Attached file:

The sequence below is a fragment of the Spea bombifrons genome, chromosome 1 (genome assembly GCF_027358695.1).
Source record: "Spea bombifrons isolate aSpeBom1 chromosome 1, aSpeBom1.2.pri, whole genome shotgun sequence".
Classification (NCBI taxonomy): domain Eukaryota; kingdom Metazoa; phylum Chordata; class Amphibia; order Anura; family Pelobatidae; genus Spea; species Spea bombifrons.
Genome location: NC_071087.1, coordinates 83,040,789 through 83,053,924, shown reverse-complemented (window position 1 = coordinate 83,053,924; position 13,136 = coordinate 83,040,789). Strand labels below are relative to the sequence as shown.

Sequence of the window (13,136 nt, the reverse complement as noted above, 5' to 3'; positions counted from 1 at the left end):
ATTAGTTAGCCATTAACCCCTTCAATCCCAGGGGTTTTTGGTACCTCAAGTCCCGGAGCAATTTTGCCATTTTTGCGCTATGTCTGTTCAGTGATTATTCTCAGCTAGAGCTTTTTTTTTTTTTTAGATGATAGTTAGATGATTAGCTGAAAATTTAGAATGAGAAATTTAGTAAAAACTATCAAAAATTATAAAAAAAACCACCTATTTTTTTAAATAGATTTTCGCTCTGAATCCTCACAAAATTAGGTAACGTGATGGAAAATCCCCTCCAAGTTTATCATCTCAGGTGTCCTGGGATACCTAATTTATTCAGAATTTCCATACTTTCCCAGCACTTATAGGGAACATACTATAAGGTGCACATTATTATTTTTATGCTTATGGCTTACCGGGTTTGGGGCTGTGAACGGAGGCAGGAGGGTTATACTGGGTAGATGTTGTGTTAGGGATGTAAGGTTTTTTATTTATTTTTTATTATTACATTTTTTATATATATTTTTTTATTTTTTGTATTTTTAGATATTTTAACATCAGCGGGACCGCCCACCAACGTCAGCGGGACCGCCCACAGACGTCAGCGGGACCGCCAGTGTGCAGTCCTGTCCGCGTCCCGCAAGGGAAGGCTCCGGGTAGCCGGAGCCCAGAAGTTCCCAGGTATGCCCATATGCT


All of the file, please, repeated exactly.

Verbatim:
The sequence below is a fragment of the Spea bombifrons genome, chromosome 1 (genome assembly GCF_027358695.1).
Source record: "Spea bombifrons isolate aSpeBom1 chromosome 1, aSpeBom1.2.pri, whole genome shotgun sequence".
Classification (NCBI taxonomy): domain Eukaryota; kingdom Metazoa; phylum Chordata; class Amphibia; order Anura; family Pelobatidae; genus Spea; species Spea bombifrons.
Genome location: NC_071087.1, coordinates 83,040,789 through 83,053,924, shown reverse-complemented (window position 1 = coordinate 83,053,924; position 13,136 = coordinate 83,040,789). Strand labels below are relative to the sequence as shown.

Sequence of the window (13,136 nt, the reverse complement as noted above, 5' to 3'; positions counted from 1 at the left end):
ATTAGTTAGCCATTAACCCCTTCAATCCCAGGGGTTTTTGGTACCTCAAGTCCCGGAGCAATTTTGCCATTTTTGCGCTATGTCTGTTCAGTGATTATTCTCAGCTAGAGCTTTTTTTTTTTTTTAGATGATAGTTAGATGATTAGCTGAAAATTTAGAATGAGAAATTTAGTAAAAACTATCAAAAATTATAAAAAAAACCACCTATTTTTTTAAATAGATTTTCGCTCTGAATCCTCACAAAATTAGGTAACGTGATGGAAAATCCCCTCCAAGTTTATCATCTCAGGTGTCCTGGGATACCTAATTTATTCAGAATTTCCATACTTTCCCAGCACTTATAGGGAACATACTATAAGGTGCACATTATTATTTTTATGCTTATGGCTTACCGGGTTTGGGGCTGTGAACGGAGGCAGGAGGGTTATACTGGGTAGATGTTGTGTTAGGGATGTAAGGTTTTTTATTTATTTTTTATTATTACATTTTTTATATATATTTTTTTATTTTTTGTATTTTTAGATATTTTAACATCAGCGGGACCGCCCACCAACGTCAGCGGGACCGCCCACAGACGTCAGCGGGACCGCCAGTGTGCAGTCCTGTCCGCGTCCCGCAAGGGAAGGCTCCGGGTAGCCGGAGCCCAGAAGTTCCCAGGTATGCCCATATGCT